1. Clean and dry your new stainless steel cookware, followed by a few drops of Olive oil or Grapeseed oil rubbed into the inside of each pan each time. This serves to keep the pan appearance clean, sparkling, and shiny like new, remove chloride stains and dishwasher heat marks, and readies the pan for cooking the next time you use it.
Just a few droplets only, rubbed in well with a paper towel, and not a spoonful.
2. On the subject of oils, Extra Virgin Olive oil is accepted as healthy for most to us to cook with, and fits the description of the oil droplets to use above. However use it on medium to low temperatures only, or it will burn and stick your food when really hot in a stainless pan.
For higher temperatures like flashing or searing meats, fish, and foods, my wife and I learned in Italy to use either Grapeseed oil, or Lite Olive oil, both of which are sold in North America. You can sear and seal meat, fish and shrimp with that oil without burning and sticking.
Just keep a small bottle, or a spray- mist pump bottle of both on hand, or in the cupboard nearby
3. One can avoid scorch and pit marks caused by salt on the bottom of pans by waiting for the water or cooking liquid to boil well first before adding any salt. I have seen expensive new stainless pans with pit marks caused by salt added directly in and onto the stainless steel pan bottom. The owner, a neighbour thought a materials defect. Alas, it wasn't.
And that type of damage, easy to discern, might not be covered by your warranty.
Salt, espcially sea salt crystals can damage stainless steel quite fast if left directly on the surface.
4. Finally, Destroying a Stainless Pan made easy:
Left over Tomato or Pasta sauce, sitting in a sink full of water overnight with all that acid and sugar floating around on the stainless steel material inside and outside the pan, can prove ruinous very quickly. Even when liquid soap has been added..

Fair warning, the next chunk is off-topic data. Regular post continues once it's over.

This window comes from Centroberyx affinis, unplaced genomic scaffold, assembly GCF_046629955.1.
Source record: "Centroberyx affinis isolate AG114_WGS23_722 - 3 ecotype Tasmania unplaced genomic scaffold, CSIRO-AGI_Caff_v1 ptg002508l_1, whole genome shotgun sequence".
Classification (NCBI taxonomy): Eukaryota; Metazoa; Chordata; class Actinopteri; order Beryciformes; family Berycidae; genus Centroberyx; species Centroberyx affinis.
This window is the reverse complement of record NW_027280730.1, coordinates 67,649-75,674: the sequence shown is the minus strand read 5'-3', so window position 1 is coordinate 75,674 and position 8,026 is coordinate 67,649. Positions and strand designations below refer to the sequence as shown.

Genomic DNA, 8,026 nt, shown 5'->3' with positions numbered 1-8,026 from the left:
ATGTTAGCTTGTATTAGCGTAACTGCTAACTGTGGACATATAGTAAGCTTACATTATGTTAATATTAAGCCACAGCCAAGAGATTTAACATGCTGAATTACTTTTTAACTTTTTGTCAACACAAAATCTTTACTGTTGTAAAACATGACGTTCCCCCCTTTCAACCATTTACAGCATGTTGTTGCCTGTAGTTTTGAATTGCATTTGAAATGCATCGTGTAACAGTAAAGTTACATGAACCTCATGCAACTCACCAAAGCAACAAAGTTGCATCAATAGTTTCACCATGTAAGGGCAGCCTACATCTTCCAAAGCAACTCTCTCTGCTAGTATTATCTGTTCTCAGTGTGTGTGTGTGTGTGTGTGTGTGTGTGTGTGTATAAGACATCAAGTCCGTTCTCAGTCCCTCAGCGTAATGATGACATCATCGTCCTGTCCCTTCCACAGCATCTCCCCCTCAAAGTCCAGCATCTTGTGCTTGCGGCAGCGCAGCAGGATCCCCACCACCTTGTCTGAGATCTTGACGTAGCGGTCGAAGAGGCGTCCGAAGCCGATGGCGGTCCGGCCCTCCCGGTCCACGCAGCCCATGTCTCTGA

Rinse off and out as much as you can first, then soak it if needbe, but soap it, clean it out, rinse it well, dry it, and oil it within the hour.
My pleasure Mike.
Some helpful photos:
After I sent you the email last night, I found that the dishes & dishwasher were waiting for me. As we steam our meals often, I used a low Bräter, or roasting pan that includes a dome lid and steam insert, all stainless.
It is our most used pan, about 3 x per week if not more. This is a Rösle Bräter, purchased in 2001, and not De Buyer.
As expected the Bräter had heat marks coming out of the dishwasher, as did the Sauteuse pan. A few drops of oil, and they shine, ready for the next meal. A little sponge of Bartender's powder and water every 6 months, followed by a wash, and everything looks like new again.
To answer your question, as this is not a thread hijack, Germany.
The Silga manufacturing company iinterestingly enough is in Milano, Italy. This line is marketed through Rösle in the Teknika line. De Buyer and WMF all have something similar.
It is sold with a heavy domed lid, and a oval steam tray insert, with pull out handles. All robust surgical grade stainless. One can cook, steam, bake, and fry on it, but our family does not fry anything. It cooks on gas, electric, ceramic, halogen, and induction, and cleans in a dishwasher.
There is a low (niedrig) version Nr. 91112, and a high (hoch) version.Nr. 91114, for a ham, a ton of vegetables, or large meat cuts. I prefer the smaller version as it cooks faster, with less energy used.
A helpful hint: Our son works in California, and missing our cooking wanted one. The prices there were astronomical there with a 16 week wait included. I bought his online in Germany, and DHL shipped it there directly, which took two weeks.
I've noticed that EBAY.DE has the item new and used, one complete set going for € 50. If it were clean and in good shape, I would buy one.
The 91112 model was purchased in 2001, in Germany in DM, which was the German currency at the time. An equivalent price would be € 125.
The 91114 or high wall model was purchased here in 2009 for CHF 175.
Both sets include the dome lid, the steam insert, and the pan bottom (photo).
Currently, there are a number of these pans for sale on EBAY.DE, new and used. Some of the sellers will only ship to Germany, or in the EU (the German refund and return policies), which excludes North America, and yes, Switzerland, at times.